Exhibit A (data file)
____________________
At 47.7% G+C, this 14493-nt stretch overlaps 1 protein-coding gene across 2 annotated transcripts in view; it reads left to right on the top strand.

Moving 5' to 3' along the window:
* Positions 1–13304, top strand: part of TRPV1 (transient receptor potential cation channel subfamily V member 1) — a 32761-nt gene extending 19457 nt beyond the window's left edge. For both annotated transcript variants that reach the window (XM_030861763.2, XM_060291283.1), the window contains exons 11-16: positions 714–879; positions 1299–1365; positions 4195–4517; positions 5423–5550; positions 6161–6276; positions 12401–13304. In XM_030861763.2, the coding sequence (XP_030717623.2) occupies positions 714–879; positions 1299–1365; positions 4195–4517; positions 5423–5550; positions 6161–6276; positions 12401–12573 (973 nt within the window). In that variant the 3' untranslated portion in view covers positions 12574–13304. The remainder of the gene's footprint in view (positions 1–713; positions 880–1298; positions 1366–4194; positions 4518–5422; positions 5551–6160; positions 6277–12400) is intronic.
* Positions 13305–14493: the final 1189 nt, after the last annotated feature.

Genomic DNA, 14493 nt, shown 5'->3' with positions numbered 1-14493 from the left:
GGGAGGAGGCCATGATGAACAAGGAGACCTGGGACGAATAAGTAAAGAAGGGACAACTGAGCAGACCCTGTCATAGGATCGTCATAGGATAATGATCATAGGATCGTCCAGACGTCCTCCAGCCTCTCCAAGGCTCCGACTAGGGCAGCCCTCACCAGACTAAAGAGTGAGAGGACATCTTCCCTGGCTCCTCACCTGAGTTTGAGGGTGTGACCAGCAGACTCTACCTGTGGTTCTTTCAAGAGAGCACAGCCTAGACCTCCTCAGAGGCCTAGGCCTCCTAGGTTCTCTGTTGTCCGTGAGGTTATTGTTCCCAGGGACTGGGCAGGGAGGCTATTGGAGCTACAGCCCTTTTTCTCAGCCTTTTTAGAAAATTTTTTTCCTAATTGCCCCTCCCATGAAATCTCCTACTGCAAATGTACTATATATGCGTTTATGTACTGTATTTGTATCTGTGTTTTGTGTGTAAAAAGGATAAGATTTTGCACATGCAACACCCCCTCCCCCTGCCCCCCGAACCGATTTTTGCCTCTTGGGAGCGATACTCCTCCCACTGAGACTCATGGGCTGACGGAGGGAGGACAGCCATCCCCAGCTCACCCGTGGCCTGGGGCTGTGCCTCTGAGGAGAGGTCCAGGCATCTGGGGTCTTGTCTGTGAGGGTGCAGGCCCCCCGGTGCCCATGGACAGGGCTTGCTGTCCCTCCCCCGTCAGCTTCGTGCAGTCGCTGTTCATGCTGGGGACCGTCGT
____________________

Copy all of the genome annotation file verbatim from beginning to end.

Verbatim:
At 47.7% G+C, this 14493-nt stretch overlaps 1 protein-coding gene across 2 annotated transcripts in view; it reads left to right on the top strand.

Moving 5' to 3' along the window:
* Positions 1–13304, top strand: part of TRPV1 (transient receptor potential cation channel subfamily V member 1) — a 32761-nt gene extending 19457 nt beyond the window's left edge. For both annotated transcript variants that reach the window (XM_030861763.2, XM_060291283.1), the window contains exons 11-16: positions 714–879; positions 1299–1365; positions 4195–4517; positions 5423–5550; positions 6161–6276; positions 12401–13304. In XM_030861763.2, the coding sequence (XP_030717623.2) occupies positions 714–879; positions 1299–1365; positions 4195–4517; positions 5423–5550; positions 6161–6276; positions 12401–12573 (973 nt within the window). In that variant the 3' untranslated portion in view covers positions 12574–13304. The remainder of the gene's footprint in view (positions 1–713; positions 880–1298; positions 1366–4194; positions 4518–5422; positions 5551–6160; positions 6277–12400) is intronic.
* Positions 13305–14493: the final 1189 nt, after the last annotated feature.

Genomic DNA, 14493 nt, shown 5'->3' with positions numbered 1-14493 from the left:
GGGAGGAGGCCATGATGAACAAGGAGACCTGGGACGAATAAGTAAAGAAGGGACAACTGAGCAGACCCTGTCATAGGATCGTCATAGGATAATGATCATAGGATCGTCCAGACGTCCTCCAGCCTCTCCAAGGCTCCGACTAGGGCAGCCCTCACCAGACTAAAGAGTGAGAGGACATCTTCCCTGGCTCCTCACCTGAGTTTGAGGGTGTGACCAGCAGACTCTACCTGTGGTTCTTTCAAGAGAGCACAGCCTAGACCTCCTCAGAGGCCTAGGCCTCCTAGGTTCTCTGTTGTCCGTGAGGTTATTGTTCCCAGGGACTGGGCAGGGAGGCTATTGGAGCTACAGCCCTTTTTCTCAGCCTTTTTAGAAAATTTTTTTCCTAATTGCCCCTCCCATGAAATCTCCTACTGCAAATGTACTATATATGCGTTTATGTACTGTATTTGTATCTGTGTTTTGTGTGTAAAAAGGATAAGATTTTGCACATGCAACACCCCCTCCCCCTGCCCCCCGAACCGATTTTTGCCTCTTGGGAGCGATACTCCTCCCACTGAGACTCATGGGCTGACGGAGGGAGGACAGCCATCCCCAGCTCACCCGTGGCCTGGGGCTGTGCCTCTGAGGAGAGGTCCAGGCATCTGGGGTCTTGTCTGTGAGGGTGCAGGCCCCCCGGTGCCCATGGACAGGGCTTGCTGTCCCTCCCCCGTCAGCTTCGTGCAGTCGCTGTTCATGCTGGGGACCGTCGT